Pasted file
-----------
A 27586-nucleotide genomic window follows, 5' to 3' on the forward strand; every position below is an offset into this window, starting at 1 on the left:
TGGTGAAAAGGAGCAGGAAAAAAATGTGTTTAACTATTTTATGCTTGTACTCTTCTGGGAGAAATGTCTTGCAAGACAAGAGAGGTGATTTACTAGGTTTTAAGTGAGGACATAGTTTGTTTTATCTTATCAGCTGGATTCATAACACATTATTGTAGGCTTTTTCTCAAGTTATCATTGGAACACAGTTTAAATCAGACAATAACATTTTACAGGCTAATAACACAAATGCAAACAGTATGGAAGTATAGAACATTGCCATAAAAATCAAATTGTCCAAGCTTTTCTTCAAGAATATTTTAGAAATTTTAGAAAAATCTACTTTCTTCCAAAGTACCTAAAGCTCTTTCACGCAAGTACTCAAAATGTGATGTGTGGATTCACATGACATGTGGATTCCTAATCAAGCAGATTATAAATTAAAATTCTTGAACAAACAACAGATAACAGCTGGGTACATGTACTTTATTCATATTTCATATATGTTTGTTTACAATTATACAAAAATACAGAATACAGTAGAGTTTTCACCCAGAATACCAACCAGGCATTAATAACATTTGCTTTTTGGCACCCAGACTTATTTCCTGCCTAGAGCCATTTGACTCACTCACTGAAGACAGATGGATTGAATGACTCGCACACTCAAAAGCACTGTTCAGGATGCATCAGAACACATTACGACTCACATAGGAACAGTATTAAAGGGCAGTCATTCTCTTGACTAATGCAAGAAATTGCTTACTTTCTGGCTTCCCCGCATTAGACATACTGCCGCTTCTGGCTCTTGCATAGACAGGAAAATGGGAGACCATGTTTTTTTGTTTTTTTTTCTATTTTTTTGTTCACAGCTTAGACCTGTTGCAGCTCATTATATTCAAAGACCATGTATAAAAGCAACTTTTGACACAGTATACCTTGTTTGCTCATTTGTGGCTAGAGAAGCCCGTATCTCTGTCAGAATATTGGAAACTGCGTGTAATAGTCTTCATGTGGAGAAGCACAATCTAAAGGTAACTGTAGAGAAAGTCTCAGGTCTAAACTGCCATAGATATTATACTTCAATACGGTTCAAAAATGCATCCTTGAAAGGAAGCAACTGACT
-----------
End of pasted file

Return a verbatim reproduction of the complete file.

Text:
A 27586-nucleotide genomic window follows, 5' to 3' on the forward strand; every position below is an offset into this window, starting at 1 on the left:
TGGTGAAAAGGAGCAGGAAAAAAATGTGTTTAACTATTTTATGCTTGTACTCTTCTGGGAGAAATGTCTTGCAAGACAAGAGAGGTGATTTACTAGGTTTTAAGTGAGGACATAGTTTGTTTTATCTTATCAGCTGGATTCATAACACATTATTGTAGGCTTTTTCTCAAGTTATCATTGGAACACAGTTTAAATCAGACAATAACATTTTACAGGCTAATAACACAAATGCAAACAGTATGGAAGTATAGAACATTGCCATAAAAATCAAATTGTCCAAGCTTTTCTTCAAGAATATTTTAGAAATTTTAGAAAAATCTACTTTCTTCCAAAGTACCTAAAGCTCTTTCACGCAAGTACTCAAAATGTGATGTGTGGATTCACATGACATGTGGATTCCTAATCAAGCAGATTATAAATTAAAATTCTTGAACAAACAACAGATAACAGCTGGGTACATGTACTTTATTCATATTTCATATATGTTTGTTTACAATTATACAAAAATACAGAATACAGTAGAGTTTTCACCCAGAATACCAACCAGGCATTAATAACATTTGCTTTTTGGCACCCAGACTTATTTCCTGCCTAGAGCCATTTGACTCACTCACTGAAGACAGATGGATTGAATGACTCGCACACTCAAAAGCACTGTTCAGGATGCATCAGAACACATTACGACTCACATAGGAACAGTATTAAAGGGCAGTCATTCTCTTGACTAATGCAAGAAATTGCTTACTTTCTGGCTTCCCCGCATTAGACATACTGCCGCTTCTGGCTCTTGCATAGACAGGAAAATGGGAGACCATGTTTTTTTGTTTTTTTTTCTATTTTTTTGTTCACAGCTTAGACCTGTTGCAGCTCATTATATTCAAAGACCATGTATAAAAGCAACTTTTGACACAGTATACCTTGTTTGCTCATTTGTGGCTAGAGAAGCCCGTATCTCTGTCAGAATATTGGAAACTGCGTGTAATAGTCTTCATGTGGAGAAGCACAATCTAAAGGTAACTGTAGAGAAAGTCTCAGGTCTAAACTGCCATAGATATTATACTTCAATACGGTTCAAAAATGCATCCTTGAAAGGAAGCAACTGACT